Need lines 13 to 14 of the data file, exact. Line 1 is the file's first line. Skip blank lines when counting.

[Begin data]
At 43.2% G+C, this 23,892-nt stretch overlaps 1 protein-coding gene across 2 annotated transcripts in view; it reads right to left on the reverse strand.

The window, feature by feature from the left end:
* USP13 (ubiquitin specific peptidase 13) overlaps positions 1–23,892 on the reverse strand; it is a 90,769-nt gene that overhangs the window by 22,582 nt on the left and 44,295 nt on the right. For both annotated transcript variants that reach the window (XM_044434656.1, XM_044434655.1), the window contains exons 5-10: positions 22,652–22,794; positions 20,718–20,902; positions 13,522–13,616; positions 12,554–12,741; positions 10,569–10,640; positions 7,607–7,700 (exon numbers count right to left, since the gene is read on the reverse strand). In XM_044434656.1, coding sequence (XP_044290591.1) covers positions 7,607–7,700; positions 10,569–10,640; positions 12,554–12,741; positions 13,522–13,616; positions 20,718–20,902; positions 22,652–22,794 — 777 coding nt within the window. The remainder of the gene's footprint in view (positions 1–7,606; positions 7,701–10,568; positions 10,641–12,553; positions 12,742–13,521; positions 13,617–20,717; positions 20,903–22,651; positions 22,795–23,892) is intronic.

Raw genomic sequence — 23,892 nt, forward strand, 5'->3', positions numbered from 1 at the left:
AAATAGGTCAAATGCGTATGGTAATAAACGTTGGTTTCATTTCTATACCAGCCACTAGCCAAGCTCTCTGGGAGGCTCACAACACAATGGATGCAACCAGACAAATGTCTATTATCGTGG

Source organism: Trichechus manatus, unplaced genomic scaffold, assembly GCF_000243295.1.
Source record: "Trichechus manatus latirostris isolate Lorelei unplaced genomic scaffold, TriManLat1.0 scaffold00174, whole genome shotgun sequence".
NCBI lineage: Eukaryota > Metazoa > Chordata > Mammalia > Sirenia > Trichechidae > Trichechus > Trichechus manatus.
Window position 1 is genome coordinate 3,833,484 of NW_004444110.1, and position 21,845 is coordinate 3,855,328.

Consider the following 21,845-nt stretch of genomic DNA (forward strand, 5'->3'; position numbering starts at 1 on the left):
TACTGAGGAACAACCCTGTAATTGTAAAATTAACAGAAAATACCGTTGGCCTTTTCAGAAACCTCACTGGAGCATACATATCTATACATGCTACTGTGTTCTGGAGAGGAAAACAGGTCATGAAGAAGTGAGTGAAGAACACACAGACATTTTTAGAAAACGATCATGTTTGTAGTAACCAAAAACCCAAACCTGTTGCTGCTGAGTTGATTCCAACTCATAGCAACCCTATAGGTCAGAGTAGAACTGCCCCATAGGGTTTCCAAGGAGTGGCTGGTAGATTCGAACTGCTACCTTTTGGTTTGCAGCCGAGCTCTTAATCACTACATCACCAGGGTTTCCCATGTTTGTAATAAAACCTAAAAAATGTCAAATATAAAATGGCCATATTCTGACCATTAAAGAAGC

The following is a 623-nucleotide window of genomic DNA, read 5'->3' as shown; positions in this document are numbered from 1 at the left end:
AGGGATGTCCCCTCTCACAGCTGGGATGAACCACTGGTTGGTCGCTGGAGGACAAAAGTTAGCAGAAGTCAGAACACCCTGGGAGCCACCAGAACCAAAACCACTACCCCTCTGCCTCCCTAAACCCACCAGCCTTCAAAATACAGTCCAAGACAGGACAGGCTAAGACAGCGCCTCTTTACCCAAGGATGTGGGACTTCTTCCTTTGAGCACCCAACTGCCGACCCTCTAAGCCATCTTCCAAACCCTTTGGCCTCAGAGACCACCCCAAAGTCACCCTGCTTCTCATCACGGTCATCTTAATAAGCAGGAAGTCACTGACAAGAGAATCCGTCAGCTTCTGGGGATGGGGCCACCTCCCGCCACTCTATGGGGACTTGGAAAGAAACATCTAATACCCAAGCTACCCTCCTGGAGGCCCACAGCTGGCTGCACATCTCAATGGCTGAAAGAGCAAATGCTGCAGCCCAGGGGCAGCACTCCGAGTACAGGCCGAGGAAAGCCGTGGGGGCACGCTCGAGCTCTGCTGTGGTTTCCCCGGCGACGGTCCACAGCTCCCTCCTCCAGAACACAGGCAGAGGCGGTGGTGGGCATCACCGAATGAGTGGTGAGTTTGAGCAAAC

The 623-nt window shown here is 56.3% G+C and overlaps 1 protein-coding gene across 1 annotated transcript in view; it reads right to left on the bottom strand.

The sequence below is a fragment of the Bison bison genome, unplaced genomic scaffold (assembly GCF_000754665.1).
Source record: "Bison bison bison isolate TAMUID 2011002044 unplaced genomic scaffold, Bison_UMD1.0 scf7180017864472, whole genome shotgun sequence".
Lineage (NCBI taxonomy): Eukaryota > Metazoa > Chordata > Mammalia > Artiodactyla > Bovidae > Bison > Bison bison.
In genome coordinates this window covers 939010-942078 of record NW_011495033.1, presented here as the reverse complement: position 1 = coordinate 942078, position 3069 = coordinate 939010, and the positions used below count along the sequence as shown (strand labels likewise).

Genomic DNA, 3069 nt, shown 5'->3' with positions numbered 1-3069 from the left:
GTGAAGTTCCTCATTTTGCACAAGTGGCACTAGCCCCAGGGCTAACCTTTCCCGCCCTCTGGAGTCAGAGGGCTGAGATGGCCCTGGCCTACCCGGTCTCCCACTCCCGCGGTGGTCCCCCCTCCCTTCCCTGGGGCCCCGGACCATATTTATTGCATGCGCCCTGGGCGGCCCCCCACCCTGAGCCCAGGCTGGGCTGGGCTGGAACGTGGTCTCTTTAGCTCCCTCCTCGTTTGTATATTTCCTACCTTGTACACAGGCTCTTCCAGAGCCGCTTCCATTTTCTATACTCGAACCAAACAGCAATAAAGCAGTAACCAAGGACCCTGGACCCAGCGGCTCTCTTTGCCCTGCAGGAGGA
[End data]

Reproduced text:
AGGGATGTCCCCTCTCACAGCTGGGATGAACCACTGGTTGGTCGCTGGAGGACAAAAGTTAGCAGAAGTCAGAACACCCTGGGAGCCACCAGAACCAAAACCACTACCCCTCTGCCTCCCTAAACCCACCAGCCTTCAAAATACAGTCCAAGACAGGACAGGCTAAGACAGCGCCTCTTTACCCAAGGATGTGGGACTTCTTCCTTTGAGCACCCAACTGCCGACCCTCTAAGCCATCTTCCAAACCCTTTGGCCTCAGAGACCACCCCAAAGTCACCCTGCTTCTCATCACGGTCATCTTAATAAGCAGGAAGTCACTGACAAGAGAATCCGTCAGCTTCTGGGGATGGGGCCACCTCCCGCCACTCTATGGGGACTTGGAAAGAAACATCTAATACCCAAGCTACCCTCCTGGAGGCCCACAGCTGGCTGCACATCTCAATGGCTGAAAGAGCAAATGCTGCAGCCCAGGGGCAGCACTCCGAGTACAGGCCGAGGAAAGCCGTGGGGGCACGCTCGAGCTCTGCTGTGGTTTCCCCGGCGACGGTCCACAGCTCCCTCCTCCAGAACACAGGCAGAGGCGGTGGTGGGCATCACCGAATGAGTGGTGAGTTTGAGCAAAC

The 623-nt window shown here is 56.3% G+C and overlaps 1 protein-coding gene across 1 annotated transcript in view; it reads right to left on the bottom strand.